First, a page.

Shame: Modified Group Process For Drug-Dependent Patient Populations

Shame Feeds Addiction

No Shame

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This presentation begins with the model of addiction as a product of biological, psychological, social, spiritual, and experiential influences. It examines the chemical differences in the addicted versus the normal brain while discussing the co-mingling of addiction with the bio-chemical effects of other psychological disorders such as depression, PTSD, and shame. Shame produces an increased stress response in the brain, allowing the amygdala to take over alongside psychological changes that lead to an amplification of narcissistic and grandiose needs. Social context is critical in shaping addiction and our culture is riddled with shame-inducing, materialistic signals that make spirituality an indispensable ingredient in recovery. Choice, risk, relationship and wonder are emphasized as core elements in treatment strategies. This information is targeted toward treatment practitioners, but is helpful to anyone who is involved with recovery, including addicts and their families, employers, friends, and co-workers.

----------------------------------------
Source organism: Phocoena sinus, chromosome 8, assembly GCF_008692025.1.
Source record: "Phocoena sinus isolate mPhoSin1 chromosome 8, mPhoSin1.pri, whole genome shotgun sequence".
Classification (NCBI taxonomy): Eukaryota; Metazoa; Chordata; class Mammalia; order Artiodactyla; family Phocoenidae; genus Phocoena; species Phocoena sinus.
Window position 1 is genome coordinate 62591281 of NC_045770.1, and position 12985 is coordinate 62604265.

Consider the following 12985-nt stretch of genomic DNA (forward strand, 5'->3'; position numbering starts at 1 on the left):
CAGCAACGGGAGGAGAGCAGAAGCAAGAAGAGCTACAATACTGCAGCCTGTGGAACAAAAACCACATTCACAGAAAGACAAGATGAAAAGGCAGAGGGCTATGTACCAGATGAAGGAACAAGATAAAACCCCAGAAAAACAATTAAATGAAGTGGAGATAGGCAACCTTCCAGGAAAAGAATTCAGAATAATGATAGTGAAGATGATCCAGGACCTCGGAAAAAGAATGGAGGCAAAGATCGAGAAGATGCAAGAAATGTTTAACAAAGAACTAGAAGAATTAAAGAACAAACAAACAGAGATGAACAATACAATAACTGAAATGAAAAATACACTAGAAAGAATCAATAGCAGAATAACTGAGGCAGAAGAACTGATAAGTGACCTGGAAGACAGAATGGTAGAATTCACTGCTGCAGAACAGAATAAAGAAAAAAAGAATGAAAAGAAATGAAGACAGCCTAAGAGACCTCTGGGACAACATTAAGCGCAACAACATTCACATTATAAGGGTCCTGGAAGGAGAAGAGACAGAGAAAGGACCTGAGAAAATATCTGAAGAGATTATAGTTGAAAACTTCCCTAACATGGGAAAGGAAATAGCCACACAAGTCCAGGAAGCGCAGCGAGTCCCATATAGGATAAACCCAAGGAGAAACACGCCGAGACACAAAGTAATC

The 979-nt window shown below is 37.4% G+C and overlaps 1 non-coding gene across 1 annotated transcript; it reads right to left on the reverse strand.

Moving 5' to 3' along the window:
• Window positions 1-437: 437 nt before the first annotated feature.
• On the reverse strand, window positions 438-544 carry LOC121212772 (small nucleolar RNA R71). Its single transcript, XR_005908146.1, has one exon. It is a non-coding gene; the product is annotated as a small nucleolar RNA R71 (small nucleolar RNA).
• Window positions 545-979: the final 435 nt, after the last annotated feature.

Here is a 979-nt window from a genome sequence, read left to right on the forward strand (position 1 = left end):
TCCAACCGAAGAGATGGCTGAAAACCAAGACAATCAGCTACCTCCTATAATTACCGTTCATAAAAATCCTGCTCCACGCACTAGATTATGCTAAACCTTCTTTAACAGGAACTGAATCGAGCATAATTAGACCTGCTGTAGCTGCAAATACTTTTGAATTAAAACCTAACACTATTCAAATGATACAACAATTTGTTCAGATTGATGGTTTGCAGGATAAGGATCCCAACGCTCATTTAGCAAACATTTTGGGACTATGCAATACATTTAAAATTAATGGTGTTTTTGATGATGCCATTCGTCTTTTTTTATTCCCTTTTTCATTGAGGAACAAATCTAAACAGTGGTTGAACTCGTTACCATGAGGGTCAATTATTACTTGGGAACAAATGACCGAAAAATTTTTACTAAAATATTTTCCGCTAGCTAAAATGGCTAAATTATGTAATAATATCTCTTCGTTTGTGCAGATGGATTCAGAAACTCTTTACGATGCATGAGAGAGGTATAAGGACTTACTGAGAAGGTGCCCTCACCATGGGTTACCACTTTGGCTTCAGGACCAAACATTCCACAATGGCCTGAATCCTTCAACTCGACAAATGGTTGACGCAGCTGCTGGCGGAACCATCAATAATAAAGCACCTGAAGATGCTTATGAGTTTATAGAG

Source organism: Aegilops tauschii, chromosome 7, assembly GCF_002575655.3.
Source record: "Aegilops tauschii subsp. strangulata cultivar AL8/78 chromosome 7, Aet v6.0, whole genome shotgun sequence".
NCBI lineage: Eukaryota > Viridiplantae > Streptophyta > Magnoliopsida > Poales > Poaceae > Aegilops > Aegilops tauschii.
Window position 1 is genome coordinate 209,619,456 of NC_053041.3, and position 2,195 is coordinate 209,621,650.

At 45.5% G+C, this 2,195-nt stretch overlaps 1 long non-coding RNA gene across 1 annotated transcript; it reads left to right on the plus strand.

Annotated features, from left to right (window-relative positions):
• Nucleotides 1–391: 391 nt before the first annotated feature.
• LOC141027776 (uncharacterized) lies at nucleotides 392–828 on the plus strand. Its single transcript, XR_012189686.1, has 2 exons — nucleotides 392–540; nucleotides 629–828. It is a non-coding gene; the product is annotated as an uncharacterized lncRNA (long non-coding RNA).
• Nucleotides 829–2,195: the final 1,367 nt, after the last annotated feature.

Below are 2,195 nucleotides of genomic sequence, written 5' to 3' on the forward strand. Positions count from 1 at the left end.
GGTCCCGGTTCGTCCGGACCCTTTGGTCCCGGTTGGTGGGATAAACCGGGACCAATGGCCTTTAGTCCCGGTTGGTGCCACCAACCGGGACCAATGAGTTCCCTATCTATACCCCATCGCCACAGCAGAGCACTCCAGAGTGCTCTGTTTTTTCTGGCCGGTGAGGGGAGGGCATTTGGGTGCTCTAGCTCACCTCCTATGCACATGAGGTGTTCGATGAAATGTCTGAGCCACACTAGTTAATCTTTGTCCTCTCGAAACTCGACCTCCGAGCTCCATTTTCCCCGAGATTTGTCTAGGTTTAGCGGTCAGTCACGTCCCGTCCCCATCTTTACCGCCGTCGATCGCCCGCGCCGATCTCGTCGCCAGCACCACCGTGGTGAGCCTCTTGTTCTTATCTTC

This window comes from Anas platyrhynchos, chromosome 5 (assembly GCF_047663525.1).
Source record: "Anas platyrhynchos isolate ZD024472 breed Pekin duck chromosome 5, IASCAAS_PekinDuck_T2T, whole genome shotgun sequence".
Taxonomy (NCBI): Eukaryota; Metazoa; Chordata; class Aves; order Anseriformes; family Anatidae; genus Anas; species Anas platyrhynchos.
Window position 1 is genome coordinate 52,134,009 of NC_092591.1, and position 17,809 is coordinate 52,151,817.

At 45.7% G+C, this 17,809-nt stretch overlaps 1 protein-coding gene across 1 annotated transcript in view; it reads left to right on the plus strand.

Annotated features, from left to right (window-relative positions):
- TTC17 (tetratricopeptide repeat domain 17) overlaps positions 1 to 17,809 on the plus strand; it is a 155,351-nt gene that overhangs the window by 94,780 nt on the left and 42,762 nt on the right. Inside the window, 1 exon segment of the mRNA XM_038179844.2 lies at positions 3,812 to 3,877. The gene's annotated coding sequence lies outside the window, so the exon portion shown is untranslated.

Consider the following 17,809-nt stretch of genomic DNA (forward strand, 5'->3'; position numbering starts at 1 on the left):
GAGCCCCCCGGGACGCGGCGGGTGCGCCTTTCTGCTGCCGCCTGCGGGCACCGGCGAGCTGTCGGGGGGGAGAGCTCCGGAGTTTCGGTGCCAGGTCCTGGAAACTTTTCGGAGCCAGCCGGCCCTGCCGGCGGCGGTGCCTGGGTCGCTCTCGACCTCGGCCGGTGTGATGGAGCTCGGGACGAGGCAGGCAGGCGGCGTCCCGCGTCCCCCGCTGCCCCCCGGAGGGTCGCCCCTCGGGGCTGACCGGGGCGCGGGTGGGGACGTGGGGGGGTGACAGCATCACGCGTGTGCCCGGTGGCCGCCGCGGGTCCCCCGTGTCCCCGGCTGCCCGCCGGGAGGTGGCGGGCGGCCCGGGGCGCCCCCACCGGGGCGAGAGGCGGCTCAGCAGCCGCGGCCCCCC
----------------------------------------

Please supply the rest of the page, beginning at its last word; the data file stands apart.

At Bluefield, we help our students deal with their addiction from biological, psychological, social, spiritual and experiential fronts. Clinical time with our licensed professionals and local doctors allow our students to confront any biological or psychological issues with which they may be dealing. Daily participation in 12 step meetings and submersion in our University Recovery Community help to address the social, spiritual and experiential influences of their disease. In addition, we give our students all the support they need to regain confidence on campus by providing time with academic coaches. 

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